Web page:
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Jumia: An online marketplace engendering gender equality

From the clamour for girl-child education and women empowerment in Africa, to the relaxation of age-long social construct against women even in the Arab world,…

From the clamour for girl-child education and women empowerment in Africa, to the relaxation of age-long social construct against women even in the Arab world, the need to give women more room for social engagement and growth is making the headline. And it’s safe to say that there has never been a better time to be a woman than in the 21st century.

Globally, the year 2020 is pivotal for advancing gender equality, as the global community takes stock of progress made for women’s rights since the adoption of the Beijing Platform for Action in 1995.

Communities across the globe are now being tasked to examine societal realities that are so much skewed against the women folk. Less political representation; fewer opportunities for economic participation; greater health and safety risks; less access to basic and higher education, are some of the many aspects women play second fiddle to their male counterparts.

While a lot of the talking is being done, it is also crucial to pay attention to how the issue is being addressed, by way of actions being taken to reduce the gap and have a fair representation for women. The female gender is known for their innate business acumen. Global business is fast tilting digital. Hence, women’s growth and empowerment endeavor in this direction is futuristic and portends great impact especially on the African continent.

It is in this direction that Africa’s leading ecommerce platform, Jumia has continued to demonstrate its interest in women development and gender equality. The company can be seen as acting the part by promoting gender equality in a tech driven space which is hailed as the future of the business world.

Speaking on the company’s policy on gender equality, Jumia Nigeria Chairwoman, Juliet Anammah, explained that equality is key, while talent and performance are used as indicators rather than gender. “At Jumia, we are convinced that diversity is a major asset for the company’s performance. This is why we have made gender equality a strong policy. It is a daily concern both in recruitment and in the life of the company, where we want performance to be the only real indicator that counts for each employee.”

He further added that, “Jumia is involved internally with a working environment that is conducive to the hiring and networking of women. Externally, we are the partner of concrete actions to support women entrepreneurship. These commitments are reflected in our workforce. Today, more than a third of our employees are women and in some countries, such as Kenya, we have achieved parity,” he said.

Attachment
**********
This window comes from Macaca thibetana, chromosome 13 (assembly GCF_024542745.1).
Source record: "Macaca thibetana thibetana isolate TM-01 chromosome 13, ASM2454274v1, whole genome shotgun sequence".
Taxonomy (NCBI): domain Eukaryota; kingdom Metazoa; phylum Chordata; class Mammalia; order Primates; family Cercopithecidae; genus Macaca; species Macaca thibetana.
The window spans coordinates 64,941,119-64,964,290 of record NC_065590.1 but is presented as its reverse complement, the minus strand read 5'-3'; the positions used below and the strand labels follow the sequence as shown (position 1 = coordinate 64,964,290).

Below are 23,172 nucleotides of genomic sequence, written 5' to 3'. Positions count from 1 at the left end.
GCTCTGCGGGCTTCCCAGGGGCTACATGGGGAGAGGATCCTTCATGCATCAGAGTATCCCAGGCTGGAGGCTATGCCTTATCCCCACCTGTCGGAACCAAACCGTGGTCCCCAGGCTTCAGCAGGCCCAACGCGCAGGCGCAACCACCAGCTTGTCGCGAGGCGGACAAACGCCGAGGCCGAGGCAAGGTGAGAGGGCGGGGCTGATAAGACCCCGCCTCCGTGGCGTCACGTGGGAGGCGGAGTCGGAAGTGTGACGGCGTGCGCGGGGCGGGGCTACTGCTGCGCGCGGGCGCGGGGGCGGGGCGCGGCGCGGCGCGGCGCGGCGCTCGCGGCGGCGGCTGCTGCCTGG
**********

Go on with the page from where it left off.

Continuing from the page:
Jumia demonstrated commitment to improving gender parity within its own walls by creating the Africa Internet Group Women Committee. The committee is there to protect women against any form of harassment they could experiment in the workforce as well as provide career counseling and mentoring. According to Jumia, the group has one of the highest percentage of female employees in leadership positions such as managers, MDs, and CEOs.

In a move portrayed as a way of promoting gender equality in the workplace, Jumia Group recently named Diana Owusu-Kyereko as the first CEO of its Ghana outpost. Her path in the company also shows that of career growth. Owusu-Kyereko has been with Jumia since 2013. She started as a manager in the mobile and tablet category before becoming director of the mobile and tablet section of Jumia Africa in 2016. She was then appointed chief commercial officer of Jumia Kenya before being tapped for her current role. Also, Juliet Anammah, the former CEO of Jumia’s largest market, was recently appointed Head of Institutional Affairs for Africa and Chairwoman of Jumia Nigeria.

Furthermore, Jumia’s JForce Program is reaching out to disadvantaged women and giving them financial independence. The program now comprises women, the majority of whom are housewives and stay-at-home mothers. The program aims at empowering and enriching entrepreneurs-to-be with the full support of an established brand, giving the opportunity to mothers to contribute to the household earnings.

Jumia appears to have established a working environment hinged on equal opportunity that allows talents to blossom. The company has talented women at all levels of the organization, across all countries. With a strict policy and ardent commitment to the course, Jumia is on a path of taking gender parity from being a goal to becoming a reality in the African ecommerce space.

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